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Thursday, 12 April 2012
Many investing books focus on “get rich quick” strategies.  These tend to be around picking specific shares or times to enter or exit the market or investing in unusual types of assets(buy to let housing, ostrich farms, etc).
Smarter Investing: Simpler Decisions for Better Results is different; it is a champion of the passive investing school.  This argues individuals have only a few choices to make, firstly which broad types of asset to invest in and which fees, taxes and charges to pay.
Many ”gurus”  claim you can time the market, moving into shares when prices are low and selling when they are high. However research shows where the gains from shares are generally concentrated in a few days spread randomly over decades. If you miss one of these big winning days it might take years to catch up.  
The other frequent claim is that you can stock pick specific shares and beat the market. However it is not possible for the average investor to beat than the market, this is because market is the sum of all participants and for every winner there must be a loser.
The professional investment fund industry promise market beating returns. In order to do this they incur costs in research, buying and selling and administration that eat into returns. However the average performance of funds before costs will on average be the market average. This makes professionally managed investment funds a poor choice for individual to invest in. Such funds tend to advertise based on past performance, even though they state that past performance is no guarantee of future success.
The alternative is passive funds which aim to track a recognized broad index of shares and so have far lower costs. They aim to grow with the market and not to beat it. The market has a strong rate of return over many decades from capital growth and share dividends. Unlike professional managed funds there is no need to pay for star investment managers and so costs are lower and more of the returns from the stock exchange are passed to the investor and not their advisors.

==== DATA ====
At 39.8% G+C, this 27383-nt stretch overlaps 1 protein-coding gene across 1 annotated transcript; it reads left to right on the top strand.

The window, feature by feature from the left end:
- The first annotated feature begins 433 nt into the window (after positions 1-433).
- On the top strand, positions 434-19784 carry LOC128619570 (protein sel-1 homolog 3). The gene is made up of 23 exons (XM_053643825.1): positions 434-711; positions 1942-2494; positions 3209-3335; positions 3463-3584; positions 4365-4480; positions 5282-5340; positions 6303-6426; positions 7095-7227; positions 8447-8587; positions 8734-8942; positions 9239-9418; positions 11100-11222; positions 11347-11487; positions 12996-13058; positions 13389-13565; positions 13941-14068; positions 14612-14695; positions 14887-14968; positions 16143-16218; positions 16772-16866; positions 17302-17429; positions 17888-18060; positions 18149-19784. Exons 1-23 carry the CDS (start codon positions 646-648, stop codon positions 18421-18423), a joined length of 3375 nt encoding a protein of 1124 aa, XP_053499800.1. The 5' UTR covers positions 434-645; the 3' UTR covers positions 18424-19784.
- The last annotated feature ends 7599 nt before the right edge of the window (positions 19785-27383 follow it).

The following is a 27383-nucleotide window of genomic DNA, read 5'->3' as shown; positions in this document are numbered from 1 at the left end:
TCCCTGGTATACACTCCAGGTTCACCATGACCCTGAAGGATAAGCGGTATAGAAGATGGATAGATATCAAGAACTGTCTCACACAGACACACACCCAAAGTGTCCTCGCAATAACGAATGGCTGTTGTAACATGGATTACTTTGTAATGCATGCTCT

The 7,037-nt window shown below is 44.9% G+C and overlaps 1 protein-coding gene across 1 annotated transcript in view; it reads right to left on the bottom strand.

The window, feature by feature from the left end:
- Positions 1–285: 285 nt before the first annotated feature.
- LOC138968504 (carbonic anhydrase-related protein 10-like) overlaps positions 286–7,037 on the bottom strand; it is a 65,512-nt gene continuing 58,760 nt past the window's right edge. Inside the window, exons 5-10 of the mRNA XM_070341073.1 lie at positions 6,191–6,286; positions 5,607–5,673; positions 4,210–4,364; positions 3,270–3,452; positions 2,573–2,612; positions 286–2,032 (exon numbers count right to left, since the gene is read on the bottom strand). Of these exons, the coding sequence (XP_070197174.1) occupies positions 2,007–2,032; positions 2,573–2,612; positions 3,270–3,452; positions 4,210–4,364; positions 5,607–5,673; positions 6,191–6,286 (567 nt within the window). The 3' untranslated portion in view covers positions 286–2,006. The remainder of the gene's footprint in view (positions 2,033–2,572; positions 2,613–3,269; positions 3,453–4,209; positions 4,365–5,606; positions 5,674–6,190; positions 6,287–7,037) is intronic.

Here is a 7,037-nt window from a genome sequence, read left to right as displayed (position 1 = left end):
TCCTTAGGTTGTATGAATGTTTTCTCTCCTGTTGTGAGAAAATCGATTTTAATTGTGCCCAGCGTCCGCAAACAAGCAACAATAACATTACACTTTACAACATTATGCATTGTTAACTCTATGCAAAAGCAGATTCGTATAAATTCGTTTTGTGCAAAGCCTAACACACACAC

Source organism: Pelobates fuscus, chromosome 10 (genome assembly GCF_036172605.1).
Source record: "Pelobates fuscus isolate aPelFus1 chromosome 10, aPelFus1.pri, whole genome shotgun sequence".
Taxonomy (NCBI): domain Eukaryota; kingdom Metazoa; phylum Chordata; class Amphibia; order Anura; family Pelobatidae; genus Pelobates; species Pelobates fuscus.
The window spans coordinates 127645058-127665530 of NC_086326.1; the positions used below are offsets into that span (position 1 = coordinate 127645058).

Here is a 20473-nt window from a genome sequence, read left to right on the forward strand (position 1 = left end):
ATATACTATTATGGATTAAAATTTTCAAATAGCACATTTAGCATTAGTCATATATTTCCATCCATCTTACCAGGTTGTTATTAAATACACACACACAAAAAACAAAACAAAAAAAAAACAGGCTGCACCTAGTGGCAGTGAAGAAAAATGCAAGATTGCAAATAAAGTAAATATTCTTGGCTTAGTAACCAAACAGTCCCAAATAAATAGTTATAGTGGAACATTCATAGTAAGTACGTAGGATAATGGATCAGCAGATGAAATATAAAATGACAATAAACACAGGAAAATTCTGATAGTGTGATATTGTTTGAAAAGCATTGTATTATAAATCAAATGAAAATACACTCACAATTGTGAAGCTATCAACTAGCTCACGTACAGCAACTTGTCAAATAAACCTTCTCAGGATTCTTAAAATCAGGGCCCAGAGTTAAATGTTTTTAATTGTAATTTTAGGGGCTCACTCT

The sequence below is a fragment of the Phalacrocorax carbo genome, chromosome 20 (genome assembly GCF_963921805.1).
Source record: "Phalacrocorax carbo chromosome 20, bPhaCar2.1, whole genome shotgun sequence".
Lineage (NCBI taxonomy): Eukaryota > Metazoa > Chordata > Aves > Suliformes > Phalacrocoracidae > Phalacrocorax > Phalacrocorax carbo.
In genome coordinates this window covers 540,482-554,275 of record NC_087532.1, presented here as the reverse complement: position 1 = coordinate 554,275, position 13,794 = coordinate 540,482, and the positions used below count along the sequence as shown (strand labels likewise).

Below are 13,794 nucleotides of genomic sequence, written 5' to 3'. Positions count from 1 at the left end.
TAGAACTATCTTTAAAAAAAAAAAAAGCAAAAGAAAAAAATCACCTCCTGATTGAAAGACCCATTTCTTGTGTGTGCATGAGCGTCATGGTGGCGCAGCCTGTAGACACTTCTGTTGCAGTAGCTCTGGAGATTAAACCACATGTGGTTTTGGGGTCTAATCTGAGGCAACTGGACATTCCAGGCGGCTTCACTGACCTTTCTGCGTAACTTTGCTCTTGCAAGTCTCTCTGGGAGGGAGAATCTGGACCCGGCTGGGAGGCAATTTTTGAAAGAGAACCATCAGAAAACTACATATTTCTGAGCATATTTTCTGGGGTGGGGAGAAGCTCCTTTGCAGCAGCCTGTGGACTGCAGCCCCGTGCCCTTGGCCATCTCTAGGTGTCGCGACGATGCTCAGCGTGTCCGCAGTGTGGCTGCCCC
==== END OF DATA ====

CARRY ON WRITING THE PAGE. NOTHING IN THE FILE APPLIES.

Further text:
Individuals can also reduce the risk of their portfolio by investing in other assets. The main example is government bonds which pay a fixed rate of interest. The choice of how much of other assets and their relative riskiness is a key investment decision an individual should make. The amount invested in different asset types depends on an individual’s investment timescale and their psychological profile when faced with risks.
The final piece of the puzzle is rebalancing where an individual periodically examines their investment and adjust them back to the desired level. This involves buying and selling assets to return to a target split. So an individual may want to a half their money in bonds and half in shares. If shares rise faster than bonds over a period of time they will have to sell some shares to buy bonds. This is counterintuitive as it seems to involve selling when assets are rising, and buying when they are falling. But it helps to keep risk levels stable and locks in some gains when shares rise, and buys when prices are low.
This book recommends an individual
1.       Sets  investment goals and timeframes
2.       Determines how much they need to invest and the risk they are prepared to bear
3.       Sticks largely to asset classes that are well understood and where markets for index funds operate – bonds and shares
4.       Rebalances that risk periodically.
5.       Relentless fights against taxes, fees and charges that eat into returns